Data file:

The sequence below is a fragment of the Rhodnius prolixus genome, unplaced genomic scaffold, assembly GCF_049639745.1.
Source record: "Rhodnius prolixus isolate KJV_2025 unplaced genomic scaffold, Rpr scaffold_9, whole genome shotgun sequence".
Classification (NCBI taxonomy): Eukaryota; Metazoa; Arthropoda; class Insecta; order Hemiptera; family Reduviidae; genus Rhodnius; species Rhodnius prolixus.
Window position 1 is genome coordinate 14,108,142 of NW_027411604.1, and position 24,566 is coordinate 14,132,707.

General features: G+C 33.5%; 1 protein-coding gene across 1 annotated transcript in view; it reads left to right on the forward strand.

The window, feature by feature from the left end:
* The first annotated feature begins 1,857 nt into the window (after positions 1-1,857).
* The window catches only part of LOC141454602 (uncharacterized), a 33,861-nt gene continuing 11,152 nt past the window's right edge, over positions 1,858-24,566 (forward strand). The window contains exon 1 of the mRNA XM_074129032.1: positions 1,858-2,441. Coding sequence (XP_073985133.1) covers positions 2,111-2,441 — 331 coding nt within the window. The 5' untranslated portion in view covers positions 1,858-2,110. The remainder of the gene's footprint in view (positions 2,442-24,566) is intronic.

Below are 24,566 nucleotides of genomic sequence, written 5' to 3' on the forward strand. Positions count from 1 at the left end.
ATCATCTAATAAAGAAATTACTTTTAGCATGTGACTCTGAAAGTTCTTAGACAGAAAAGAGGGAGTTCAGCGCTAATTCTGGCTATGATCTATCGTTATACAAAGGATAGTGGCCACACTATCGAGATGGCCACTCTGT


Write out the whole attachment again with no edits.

The sequence below is a fragment of the Rhodnius prolixus genome, unplaced genomic scaffold, assembly GCF_049639745.1.
Source record: "Rhodnius prolixus isolate KJV_2025 unplaced genomic scaffold, Rpr scaffold_9, whole genome shotgun sequence".
Classification (NCBI taxonomy): Eukaryota; Metazoa; Arthropoda; class Insecta; order Hemiptera; family Reduviidae; genus Rhodnius; species Rhodnius prolixus.
Window position 1 is genome coordinate 14,108,142 of NW_027411604.1, and position 24,566 is coordinate 14,132,707.

General features: G+C 33.5%; 1 protein-coding gene across 1 annotated transcript in view; it reads left to right on the forward strand.

The window, feature by feature from the left end:
* The first annotated feature begins 1,857 nt into the window (after positions 1-1,857).
* The window catches only part of LOC141454602 (uncharacterized), a 33,861-nt gene continuing 11,152 nt past the window's right edge, over positions 1,858-24,566 (forward strand). The window contains exon 1 of the mRNA XM_074129032.1: positions 1,858-2,441. Coding sequence (XP_073985133.1) covers positions 2,111-2,441 — 331 coding nt within the window. The 5' untranslated portion in view covers positions 1,858-2,110. The remainder of the gene's footprint in view (positions 2,442-24,566) is intronic.

Below are 24,566 nucleotides of genomic sequence, written 5' to 3' on the forward strand. Positions count from 1 at the left end.
ATCATCTAATAAAGAAATTACTTTTAGCATGTGACTCTGAAAGTTCTTAGACAGAAAAGAGGGAGTTCAGCGCTAATTCTGGCTATGATCTATCGTTATACAAAGGATAGTGGCCACACTATCGAGATGGCCACTCTGT